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Chris Corning Claims Second Podium In Less Than A Week By Winning Laax Slopestyle Snowboarding World Cup

By Karen Price | Jan. 18, 2019, 11:58 a.m. (ET)

Chris Corning (center) stands on the podium at the FIS Snowboard World Cup on Jan. 18, 2019 in Laax, Switzerland. 


A week after claiming his first world cup podium finish of the season in slopestyle, Olympic snowboarder Chris Corning now has his first win.

The 19-year-old from Silverthorne, Colorado, used a big second- and final-run score of 89.10 to seize the top spot and shoot into the top overall spot in the men’s slopestyle standings after three of five competitions. 

He was second in last weekend's stop in Kreischberg, Austria, and did not compete in the first world cup in China in December. 

Last year’s crystal globe winner has also landed on the podium twice in big air this season, first winning the opening competition in Cardrona, New Zealand, and then finishing second at Modena, Italy, in November.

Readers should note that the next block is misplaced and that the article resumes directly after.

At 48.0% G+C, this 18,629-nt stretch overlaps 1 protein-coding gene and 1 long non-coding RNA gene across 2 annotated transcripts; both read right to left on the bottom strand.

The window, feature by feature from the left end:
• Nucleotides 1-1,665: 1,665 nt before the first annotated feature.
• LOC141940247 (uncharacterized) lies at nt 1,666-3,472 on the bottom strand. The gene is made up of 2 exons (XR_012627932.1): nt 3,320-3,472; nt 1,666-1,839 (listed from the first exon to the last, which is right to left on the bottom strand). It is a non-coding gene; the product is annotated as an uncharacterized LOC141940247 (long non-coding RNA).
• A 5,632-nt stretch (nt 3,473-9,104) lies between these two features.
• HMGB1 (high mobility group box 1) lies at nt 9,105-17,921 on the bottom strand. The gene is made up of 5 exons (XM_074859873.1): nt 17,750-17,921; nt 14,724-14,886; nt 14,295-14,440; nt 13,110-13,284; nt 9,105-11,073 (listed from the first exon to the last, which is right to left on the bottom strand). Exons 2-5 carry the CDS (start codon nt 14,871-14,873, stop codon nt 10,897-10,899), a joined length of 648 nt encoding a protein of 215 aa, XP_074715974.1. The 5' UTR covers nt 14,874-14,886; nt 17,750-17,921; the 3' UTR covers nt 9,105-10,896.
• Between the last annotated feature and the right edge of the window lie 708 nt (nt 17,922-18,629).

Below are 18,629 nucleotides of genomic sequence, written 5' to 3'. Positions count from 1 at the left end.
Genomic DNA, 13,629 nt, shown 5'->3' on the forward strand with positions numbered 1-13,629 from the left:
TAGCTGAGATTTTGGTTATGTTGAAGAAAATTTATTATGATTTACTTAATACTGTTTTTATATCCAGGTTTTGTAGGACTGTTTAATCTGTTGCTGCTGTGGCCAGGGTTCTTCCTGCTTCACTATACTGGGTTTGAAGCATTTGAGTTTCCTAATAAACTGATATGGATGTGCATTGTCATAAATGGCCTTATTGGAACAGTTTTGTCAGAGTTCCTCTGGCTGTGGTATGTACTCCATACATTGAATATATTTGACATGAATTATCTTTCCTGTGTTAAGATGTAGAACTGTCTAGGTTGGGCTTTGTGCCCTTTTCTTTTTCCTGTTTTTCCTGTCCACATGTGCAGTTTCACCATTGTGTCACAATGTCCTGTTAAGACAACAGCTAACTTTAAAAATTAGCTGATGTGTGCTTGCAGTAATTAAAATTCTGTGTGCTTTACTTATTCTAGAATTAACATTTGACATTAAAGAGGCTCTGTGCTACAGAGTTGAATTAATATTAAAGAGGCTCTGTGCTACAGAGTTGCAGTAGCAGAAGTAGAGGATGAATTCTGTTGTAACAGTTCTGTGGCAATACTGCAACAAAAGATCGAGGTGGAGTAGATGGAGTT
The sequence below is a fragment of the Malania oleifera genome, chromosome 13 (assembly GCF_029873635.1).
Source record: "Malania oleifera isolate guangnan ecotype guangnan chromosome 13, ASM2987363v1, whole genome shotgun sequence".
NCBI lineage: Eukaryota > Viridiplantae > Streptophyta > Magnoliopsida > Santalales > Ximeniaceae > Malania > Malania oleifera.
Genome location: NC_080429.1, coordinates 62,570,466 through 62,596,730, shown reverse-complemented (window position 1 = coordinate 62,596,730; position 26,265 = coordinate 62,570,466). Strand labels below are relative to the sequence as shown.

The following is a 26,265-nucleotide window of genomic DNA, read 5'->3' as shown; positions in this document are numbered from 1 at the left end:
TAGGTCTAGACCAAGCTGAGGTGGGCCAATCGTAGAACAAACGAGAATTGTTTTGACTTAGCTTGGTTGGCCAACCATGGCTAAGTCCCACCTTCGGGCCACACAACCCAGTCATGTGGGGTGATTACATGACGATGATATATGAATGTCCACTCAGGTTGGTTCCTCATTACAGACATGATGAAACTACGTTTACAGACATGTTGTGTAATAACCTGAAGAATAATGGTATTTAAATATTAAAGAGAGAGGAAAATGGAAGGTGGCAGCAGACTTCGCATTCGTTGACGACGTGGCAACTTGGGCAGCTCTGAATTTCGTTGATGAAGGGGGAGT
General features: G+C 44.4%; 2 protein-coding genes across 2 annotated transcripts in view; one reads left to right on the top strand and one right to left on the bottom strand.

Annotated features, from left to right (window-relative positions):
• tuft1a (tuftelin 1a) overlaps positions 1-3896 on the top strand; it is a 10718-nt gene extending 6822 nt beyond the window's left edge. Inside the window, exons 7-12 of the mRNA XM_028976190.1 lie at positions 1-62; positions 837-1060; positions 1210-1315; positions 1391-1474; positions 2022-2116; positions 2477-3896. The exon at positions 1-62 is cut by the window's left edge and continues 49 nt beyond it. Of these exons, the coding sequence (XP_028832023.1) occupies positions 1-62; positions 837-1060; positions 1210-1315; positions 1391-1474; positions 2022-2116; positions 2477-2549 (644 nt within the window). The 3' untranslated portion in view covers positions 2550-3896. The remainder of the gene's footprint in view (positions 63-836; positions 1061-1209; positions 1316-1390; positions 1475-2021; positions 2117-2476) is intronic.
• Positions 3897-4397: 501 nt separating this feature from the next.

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Corning, who was fourth in big air and ninth in slopestyle at the Olympic Winter Games PyeongChang 2018, also finished second in slopestyle at the Dew Tour stop in Breckenridge, Colorado, last month. 

Norway’s Staale Sandbech, the 2014 Olympic silver medalist in the event, finished second on Friday with a score of 87.35 on his final run, and Switzerland’s Moritz Thoenen was third with a score of 80.55.

The men’s semifinals were canceled on Thursday due to wind, so the riders had to hold both the semifinals and two-run final on Friday. Corning qualified for the final in fifth place with a top score of 77.05. It was the top score among the four U.S. athletes who made it into the 12-person final. 

Judd Henkes finished in fourth place, Lyon Farrell in seventh, Youth Olympian Nik Baden in 10th and Sean Fitzsimmons in 11th.

In the women’s competition, Julia Marino finished fourth as the only American in the top 10.

Karen Price is a reporter from Pittsburgh who has covered Olympic sports for various publications. She is a freelance contributor to TeamUSA.org on behalf of Red Line Editorial, Inc.

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Chris Corning